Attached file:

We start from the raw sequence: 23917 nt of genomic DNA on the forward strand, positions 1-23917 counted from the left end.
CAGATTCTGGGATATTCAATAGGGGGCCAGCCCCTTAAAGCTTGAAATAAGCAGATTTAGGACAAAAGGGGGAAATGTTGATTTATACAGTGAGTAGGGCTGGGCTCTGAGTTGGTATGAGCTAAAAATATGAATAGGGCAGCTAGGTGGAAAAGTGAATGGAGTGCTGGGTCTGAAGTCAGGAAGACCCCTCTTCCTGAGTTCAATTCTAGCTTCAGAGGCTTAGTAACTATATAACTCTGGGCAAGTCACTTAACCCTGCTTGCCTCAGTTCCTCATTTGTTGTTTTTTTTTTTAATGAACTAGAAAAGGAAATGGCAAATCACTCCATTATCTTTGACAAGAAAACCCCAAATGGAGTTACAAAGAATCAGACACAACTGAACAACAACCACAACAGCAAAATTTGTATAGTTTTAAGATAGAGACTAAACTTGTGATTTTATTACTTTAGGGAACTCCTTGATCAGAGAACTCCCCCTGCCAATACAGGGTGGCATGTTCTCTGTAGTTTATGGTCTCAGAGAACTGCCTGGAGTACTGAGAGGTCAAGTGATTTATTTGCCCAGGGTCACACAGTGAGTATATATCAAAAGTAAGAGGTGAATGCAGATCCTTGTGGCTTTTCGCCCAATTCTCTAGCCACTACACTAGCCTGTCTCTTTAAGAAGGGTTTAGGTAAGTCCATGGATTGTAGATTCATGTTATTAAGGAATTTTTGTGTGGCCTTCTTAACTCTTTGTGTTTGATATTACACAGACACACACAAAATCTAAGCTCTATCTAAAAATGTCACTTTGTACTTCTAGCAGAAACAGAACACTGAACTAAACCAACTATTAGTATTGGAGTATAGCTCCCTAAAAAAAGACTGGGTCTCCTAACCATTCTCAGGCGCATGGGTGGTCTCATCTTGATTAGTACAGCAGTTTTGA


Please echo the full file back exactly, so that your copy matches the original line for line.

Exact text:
We start from the raw sequence: 23917 nt of genomic DNA on the forward strand, positions 1-23917 counted from the left end.
CAGATTCTGGGATATTCAATAGGGGGCCAGCCCCTTAAAGCTTGAAATAAGCAGATTTAGGACAAAAGGGGGAAATGTTGATTTATACAGTGAGTAGGGCTGGGCTCTGAGTTGGTATGAGCTAAAAATATGAATAGGGCAGCTAGGTGGAAAAGTGAATGGAGTGCTGGGTCTGAAGTCAGGAAGACCCCTCTTCCTGAGTTCAATTCTAGCTTCAGAGGCTTAGTAACTATATAACTCTGGGCAAGTCACTTAACCCTGCTTGCCTCAGTTCCTCATTTGTTGTTTTTTTTTTTAATGAACTAGAAAAGGAAATGGCAAATCACTCCATTATCTTTGACAAGAAAACCCCAAATGGAGTTACAAAGAATCAGACACAACTGAACAACAACCACAACAGCAAAATTTGTATAGTTTTAAGATAGAGACTAAACTTGTGATTTTATTACTTTAGGGAACTCCTTGATCAGAGAACTCCCCCTGCCAATACAGGGTGGCATGTTCTCTGTAGTTTATGGTCTCAGAGAACTGCCTGGAGTACTGAGAGGTCAAGTGATTTATTTGCCCAGGGTCACACAGTGAGTATATATCAAAAGTAAGAGGTGAATGCAGATCCTTGTGGCTTTTCGCCCAATTCTCTAGCCACTACACTAGCCTGTCTCTTTAAGAAGGGTTTAGGTAAGTCCATGGATTGTAGATTCATGTTATTAAGGAATTTTTGTGTGGCCTTCTTAACTCTTTGTGTTTGATATTACACAGACACACACAAAATCTAAGCTCTATCTAAAAATGTCACTTTGTACTTCTAGCAGAAACAGAACACTGAACTAAACCAACTATTAGTATTGGAGTATAGCTCCCTAAAAAAAGACTGGGTCTCCTAACCATTCTCAGGCGCATGGGTGGTCTCATCTTGATTAGTACAGCAGTTTTGA